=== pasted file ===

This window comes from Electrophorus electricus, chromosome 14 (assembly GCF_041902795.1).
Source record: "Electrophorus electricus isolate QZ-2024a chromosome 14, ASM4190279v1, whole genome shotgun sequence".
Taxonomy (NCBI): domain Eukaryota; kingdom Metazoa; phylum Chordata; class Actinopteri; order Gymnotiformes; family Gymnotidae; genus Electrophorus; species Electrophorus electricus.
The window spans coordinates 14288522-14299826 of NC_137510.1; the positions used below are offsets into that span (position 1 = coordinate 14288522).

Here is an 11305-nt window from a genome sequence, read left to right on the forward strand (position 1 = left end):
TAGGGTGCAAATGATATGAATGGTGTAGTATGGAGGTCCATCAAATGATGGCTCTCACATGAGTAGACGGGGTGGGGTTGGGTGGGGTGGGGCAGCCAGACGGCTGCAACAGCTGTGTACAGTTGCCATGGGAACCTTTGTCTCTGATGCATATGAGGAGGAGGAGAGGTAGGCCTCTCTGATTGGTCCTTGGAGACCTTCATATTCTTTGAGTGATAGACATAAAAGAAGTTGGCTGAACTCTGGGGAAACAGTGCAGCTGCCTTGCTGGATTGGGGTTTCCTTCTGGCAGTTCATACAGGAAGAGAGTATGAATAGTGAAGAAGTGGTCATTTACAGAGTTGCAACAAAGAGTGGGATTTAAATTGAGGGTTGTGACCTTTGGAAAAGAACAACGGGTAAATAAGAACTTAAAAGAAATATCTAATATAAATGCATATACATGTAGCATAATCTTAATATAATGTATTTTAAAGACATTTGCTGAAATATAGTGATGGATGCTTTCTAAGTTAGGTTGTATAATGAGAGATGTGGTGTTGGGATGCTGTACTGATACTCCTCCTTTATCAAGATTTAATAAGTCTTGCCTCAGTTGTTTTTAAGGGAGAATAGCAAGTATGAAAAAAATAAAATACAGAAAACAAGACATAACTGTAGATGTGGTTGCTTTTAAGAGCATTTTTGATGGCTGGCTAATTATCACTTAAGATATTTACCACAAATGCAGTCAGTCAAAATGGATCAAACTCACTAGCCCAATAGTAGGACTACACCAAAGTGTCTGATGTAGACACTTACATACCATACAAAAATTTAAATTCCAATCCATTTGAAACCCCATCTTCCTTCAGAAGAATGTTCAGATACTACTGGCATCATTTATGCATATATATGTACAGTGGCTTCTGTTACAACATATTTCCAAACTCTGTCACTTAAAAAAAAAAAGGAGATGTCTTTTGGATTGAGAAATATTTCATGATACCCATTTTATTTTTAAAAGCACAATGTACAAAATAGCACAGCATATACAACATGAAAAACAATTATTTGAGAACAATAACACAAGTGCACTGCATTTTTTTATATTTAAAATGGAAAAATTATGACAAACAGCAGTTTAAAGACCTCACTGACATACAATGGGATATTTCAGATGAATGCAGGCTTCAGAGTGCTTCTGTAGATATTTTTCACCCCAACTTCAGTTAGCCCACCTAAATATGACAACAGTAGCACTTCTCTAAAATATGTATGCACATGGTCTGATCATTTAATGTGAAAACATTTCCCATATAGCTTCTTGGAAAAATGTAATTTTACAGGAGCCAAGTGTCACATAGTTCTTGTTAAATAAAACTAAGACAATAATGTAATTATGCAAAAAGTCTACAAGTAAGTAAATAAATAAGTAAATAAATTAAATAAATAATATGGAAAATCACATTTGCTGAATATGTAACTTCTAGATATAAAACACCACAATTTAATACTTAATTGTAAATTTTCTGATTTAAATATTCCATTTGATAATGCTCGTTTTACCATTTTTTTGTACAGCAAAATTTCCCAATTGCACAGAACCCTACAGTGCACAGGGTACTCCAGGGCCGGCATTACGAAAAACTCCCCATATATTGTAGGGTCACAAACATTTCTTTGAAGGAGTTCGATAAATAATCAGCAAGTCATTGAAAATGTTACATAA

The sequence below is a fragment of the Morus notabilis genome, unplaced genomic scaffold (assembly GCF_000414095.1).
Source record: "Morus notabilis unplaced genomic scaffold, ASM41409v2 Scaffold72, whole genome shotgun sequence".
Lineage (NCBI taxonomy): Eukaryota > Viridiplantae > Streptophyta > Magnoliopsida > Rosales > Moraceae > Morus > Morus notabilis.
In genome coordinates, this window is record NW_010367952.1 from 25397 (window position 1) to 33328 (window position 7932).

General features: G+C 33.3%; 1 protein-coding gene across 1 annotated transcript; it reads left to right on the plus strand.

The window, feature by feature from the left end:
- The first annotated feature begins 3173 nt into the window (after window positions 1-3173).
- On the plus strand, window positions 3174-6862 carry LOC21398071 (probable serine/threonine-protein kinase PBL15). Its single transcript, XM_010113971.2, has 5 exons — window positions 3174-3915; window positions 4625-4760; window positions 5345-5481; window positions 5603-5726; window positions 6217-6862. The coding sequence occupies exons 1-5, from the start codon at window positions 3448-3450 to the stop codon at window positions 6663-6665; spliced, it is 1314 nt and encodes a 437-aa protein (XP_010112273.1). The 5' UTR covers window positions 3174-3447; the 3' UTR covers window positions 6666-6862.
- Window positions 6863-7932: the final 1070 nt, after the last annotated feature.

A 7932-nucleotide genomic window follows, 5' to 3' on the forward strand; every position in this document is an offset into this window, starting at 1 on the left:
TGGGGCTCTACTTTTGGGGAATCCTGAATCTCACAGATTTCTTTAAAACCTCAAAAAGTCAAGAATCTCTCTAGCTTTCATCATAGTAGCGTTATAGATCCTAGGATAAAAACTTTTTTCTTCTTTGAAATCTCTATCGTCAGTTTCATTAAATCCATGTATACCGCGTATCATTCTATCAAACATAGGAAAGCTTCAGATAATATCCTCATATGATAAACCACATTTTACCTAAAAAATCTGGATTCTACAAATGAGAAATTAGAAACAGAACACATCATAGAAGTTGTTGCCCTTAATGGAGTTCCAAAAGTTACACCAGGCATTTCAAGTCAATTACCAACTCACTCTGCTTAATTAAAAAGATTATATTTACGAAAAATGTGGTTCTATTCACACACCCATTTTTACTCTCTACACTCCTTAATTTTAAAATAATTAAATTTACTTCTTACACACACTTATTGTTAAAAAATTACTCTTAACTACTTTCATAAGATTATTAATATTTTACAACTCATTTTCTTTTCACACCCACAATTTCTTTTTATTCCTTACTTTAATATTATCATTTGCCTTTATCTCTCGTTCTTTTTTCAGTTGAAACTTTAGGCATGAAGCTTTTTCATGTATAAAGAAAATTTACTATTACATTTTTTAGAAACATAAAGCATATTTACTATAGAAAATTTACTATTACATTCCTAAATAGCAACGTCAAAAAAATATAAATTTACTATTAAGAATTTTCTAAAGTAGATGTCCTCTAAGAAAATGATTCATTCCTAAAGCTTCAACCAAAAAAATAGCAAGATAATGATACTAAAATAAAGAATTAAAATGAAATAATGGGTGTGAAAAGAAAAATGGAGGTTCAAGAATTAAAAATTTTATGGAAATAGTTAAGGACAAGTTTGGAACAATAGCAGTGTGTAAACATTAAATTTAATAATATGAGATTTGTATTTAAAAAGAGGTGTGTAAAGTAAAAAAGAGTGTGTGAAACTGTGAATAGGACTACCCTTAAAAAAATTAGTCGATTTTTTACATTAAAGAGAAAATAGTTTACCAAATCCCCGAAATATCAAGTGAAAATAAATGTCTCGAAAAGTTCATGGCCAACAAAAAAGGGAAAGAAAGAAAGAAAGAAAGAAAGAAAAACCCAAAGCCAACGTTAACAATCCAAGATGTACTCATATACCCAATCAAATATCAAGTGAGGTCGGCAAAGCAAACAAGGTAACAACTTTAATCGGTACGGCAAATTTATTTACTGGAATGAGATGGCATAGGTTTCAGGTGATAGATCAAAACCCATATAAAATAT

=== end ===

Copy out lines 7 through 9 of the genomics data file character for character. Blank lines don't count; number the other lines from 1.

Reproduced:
The sequence below is a fragment of the Morus notabilis genome, unplaced genomic scaffold (assembly GCF_000414095.1).
Source record: "Morus notabilis unplaced genomic scaffold, ASM41409v2 Scaffold72, whole genome shotgun sequence".
Lineage (NCBI taxonomy): Eukaryota > Viridiplantae > Streptophyta > Magnoliopsida > Rosales > Moraceae > Morus > Morus notabilis.